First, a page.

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Festival Report: Control ALT Delete 11, Mumbai

The latest edition of the crowdfunded gig series ran into a slight disruption but emerged triumphant in their multi-genre independent showcase

Anurag Tagat Mar 18, 2019

Mumbai death metallers Atmosfear on day one of Control ALT Delete 11. Photo: Swaraj Sriwastav/Courtesy of Control ALT Delete

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Returning after a gap of two years, the fully D.I.Y. crowdfunded gig Control ALT Delete (CAD) ”“ now a multi-stage festival held across March 9th and 10th ”“ remained a great example of just how much can be accomplished by just banding together.

Never out of public memory, the festival raised well over the ₹5 lakh target, with contributions heading past ₹6.5 lakhs. With eight years of history behind it that took it from the smallest of rooms like B69 in Andheri to the now spacious Roaring Farm in Malad, CAD stay true to delivering an experience for any and every fan of musical talent in the country. They even pitched tents and arranged camping for the first time, and ensured that the set design and decoration was pleasant and not overdone or in-your-face.

Across five stages that ran from 3 pm until a little after 10 pm, the only worrisome sign at CAD was a noise complaint made by residents nearby, who claimed the music was disrupting students preparing for exams. Artists like rap-rock band Chabuk, rock band Runt, brutal death metallers Gutslit and J-trap producer Karan Kanchan ended their sets earlier than anticipated, even casting a shadow on whether day two would function normally. After a conversation with the residents and local police, day two’s schedule was pushed ahead and everything went off according to plan.

While day one had a lot of people show up early enough to the Mumbai 95 stage to have hip-hop artists such as 7Bantaiz, Bombay Lokal, D’Evil and Dopeadelicz feed off the energy of the crowd, the Synths & Strings stage found it tougher to draw people. The gentle folk of Arunchalese singer-songwriter Taba Chake and Bengaluru acoustic duo Beard of Harmony eased in the afternoon, while Kolkata singer-producer Plastic Parvati braved a few sound issues to be her outspoken best. Mumbai producer-guitarist Cowboy and Sailor Man took over with improved soundsystem quality, breathy and trippy ambient-leaning music. For a festival that does more or less curate a lineup as diverse as possible, you could sense CAD had a soft spot for ambient music, with day two’s Synths & Strings stage also featuring producers Riatsu and Meer playing comfort music.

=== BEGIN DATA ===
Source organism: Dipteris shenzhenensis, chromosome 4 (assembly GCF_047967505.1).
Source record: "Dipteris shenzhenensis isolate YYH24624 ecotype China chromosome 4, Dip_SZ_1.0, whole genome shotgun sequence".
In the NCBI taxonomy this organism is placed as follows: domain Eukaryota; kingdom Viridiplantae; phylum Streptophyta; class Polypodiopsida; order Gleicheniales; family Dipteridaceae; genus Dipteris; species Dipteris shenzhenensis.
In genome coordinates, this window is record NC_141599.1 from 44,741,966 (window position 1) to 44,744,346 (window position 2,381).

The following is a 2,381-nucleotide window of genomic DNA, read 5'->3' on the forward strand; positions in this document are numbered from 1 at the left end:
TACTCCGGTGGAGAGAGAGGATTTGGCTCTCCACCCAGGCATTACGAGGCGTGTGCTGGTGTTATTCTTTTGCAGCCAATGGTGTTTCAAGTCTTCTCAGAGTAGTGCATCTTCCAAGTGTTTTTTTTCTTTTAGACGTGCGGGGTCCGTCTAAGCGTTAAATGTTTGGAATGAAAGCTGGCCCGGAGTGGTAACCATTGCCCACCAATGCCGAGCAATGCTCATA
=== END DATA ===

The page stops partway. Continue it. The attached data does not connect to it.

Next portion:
7Buntaiz live at the Mumbai 95 stage at Control ALT Delete 11. Photo: Swaraj Sriwastav/Courtesy of Control ALT Delete

Over at the Sidestand stage reserved for rock and indie acts, Mumbai neo-soul quartet Smalltalk went along just right with the funked-up disco pop/rock of Kochi band The Derelicts, who made a memorable Mumbai debut. Death metallers Atmosfear kicked off the Survive This stage, playing from their debut self-titled album with incisive intent, followed by rumbling sets from doom/death metallers Primitiv and Bengaluru’s Eccentric Pendulum. Things got toned down just around then, including at the Sidestand stage for rap-rockers Chabuk and then, a delayed start for Shillong R&B singer Meba Ofilia making her solo Mumbai debut. She wasn’t entirely disheartened by the noise complaint, performing her latest song “Lady Bizz” with her live band.